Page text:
Twitter has temporarily paused accepting verification applications, just over a week after reintroducing the option to apply, although it will be back soon.
Twitter has suspended applications for verification on the site, despite the fact that the option to apply was only relaunched more than a week ago. Previously, it had not been allowed to apply for verification since 2017, when the option was removed due to misunderstanding about who could be verified and what it signified. Meanwhile, Twitter continued to independently verify certain important people.
The verification of an account belonging to a far-right activist and organizer of the Unite the Right protest in Charlottesville was one of the reasons that applications for verification were suspended in 2017. While Twitter stated that it intended for verification to be used to confirm the identification of significant individuals, it also stated that it had come to be perceived as “an endorsement or a signal of prominence.” It stated that it needed to clear up the misunderstandings, and CEO Jack Dorsey acknowledged that there had been a recognition of the need for some time but it had not been addressed. The ensuing examination of Twitter’s verification process took significantly longer than many expected, with the firm having to figure exactly which users deserved verification and how to apply it.
Fortunately, this pause in procedures should last far less time and for far less contentious reasons. Twitter has been swamped with submissions after restarting verification applications after an almost four-year hiatus. “We’re rolling in verification requests,” it tweeted, before clarifying that it would pause applications as it processed the requests filed in the previous week or so. It concluded by promising that applications would be reopened soon.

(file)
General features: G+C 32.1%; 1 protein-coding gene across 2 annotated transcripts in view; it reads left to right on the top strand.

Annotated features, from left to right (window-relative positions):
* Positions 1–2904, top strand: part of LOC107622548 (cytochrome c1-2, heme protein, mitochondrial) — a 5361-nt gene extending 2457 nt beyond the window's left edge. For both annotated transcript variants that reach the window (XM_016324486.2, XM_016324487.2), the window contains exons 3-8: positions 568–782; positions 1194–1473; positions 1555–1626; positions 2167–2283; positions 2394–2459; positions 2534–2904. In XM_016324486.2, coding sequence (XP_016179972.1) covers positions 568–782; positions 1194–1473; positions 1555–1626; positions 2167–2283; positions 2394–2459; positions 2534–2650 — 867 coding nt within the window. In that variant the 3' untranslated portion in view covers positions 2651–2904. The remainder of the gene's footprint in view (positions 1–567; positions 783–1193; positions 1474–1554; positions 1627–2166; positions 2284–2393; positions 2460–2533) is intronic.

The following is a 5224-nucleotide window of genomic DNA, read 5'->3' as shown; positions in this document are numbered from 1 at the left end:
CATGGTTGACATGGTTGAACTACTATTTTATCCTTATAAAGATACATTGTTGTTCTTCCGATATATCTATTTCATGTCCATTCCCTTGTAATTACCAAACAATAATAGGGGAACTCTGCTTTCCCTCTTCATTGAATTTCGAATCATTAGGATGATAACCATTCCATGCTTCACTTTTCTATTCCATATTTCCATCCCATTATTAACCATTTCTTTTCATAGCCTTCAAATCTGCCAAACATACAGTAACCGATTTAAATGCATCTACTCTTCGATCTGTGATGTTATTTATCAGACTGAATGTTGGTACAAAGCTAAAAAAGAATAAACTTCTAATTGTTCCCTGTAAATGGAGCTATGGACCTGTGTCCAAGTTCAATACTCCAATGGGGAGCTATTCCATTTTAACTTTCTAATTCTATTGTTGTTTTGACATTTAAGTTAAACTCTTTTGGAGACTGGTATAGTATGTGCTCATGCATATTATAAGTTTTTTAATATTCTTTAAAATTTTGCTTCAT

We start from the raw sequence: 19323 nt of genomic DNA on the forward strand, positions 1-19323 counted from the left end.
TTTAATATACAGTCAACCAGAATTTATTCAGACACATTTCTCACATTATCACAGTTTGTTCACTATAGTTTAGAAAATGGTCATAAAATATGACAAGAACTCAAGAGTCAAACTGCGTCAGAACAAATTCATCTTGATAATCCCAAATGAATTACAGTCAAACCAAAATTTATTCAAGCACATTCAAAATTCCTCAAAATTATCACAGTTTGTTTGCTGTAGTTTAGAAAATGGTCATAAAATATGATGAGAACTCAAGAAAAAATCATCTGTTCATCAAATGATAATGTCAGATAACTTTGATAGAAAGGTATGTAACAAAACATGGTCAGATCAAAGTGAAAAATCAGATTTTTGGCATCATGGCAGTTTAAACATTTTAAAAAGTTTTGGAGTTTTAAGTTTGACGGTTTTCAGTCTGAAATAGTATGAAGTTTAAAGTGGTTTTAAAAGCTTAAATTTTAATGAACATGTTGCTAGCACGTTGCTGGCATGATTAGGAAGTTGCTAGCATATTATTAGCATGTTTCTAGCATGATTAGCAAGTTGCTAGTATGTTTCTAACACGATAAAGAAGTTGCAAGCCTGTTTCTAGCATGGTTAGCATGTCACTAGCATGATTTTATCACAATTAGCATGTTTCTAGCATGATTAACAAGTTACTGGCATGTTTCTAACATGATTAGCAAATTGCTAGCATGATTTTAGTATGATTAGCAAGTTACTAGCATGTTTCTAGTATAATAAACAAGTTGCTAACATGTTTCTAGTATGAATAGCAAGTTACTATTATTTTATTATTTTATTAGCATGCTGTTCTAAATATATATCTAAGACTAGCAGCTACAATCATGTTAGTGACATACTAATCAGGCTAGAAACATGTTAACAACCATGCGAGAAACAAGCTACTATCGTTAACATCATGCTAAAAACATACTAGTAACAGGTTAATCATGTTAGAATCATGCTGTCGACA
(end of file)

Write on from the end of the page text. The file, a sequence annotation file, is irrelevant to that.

After an almost five-year hiatus — with the exception of one post in 2018 — the dedicated Twitter Verified account resurfaced on May 20 with news of the newly restarted application process. Since then, it has received inquiries concerning the procedure.
Much of that has involved reiterating where users can find the verification application portal in the Twitter mobile apps (Settings and privacy > Account > Verification request), that access to the portal is being rolled out over a number of weeks and that some users will not be able to see it yet, and that those who have applied for verification should have been given a timeframe for a decision after submitting their application.
It is now also informing users who did not have the opportunity to apply for verification during the brief timeframe that the roll-out of the portal link has been paused. “Once requests are open again,” it says, “we’ll resume rolling out access to the application process.” Naturally, some users may be frustrated that they did not have the opportunity to submit for verification before it was restarted, but what’s another few weeks after four years?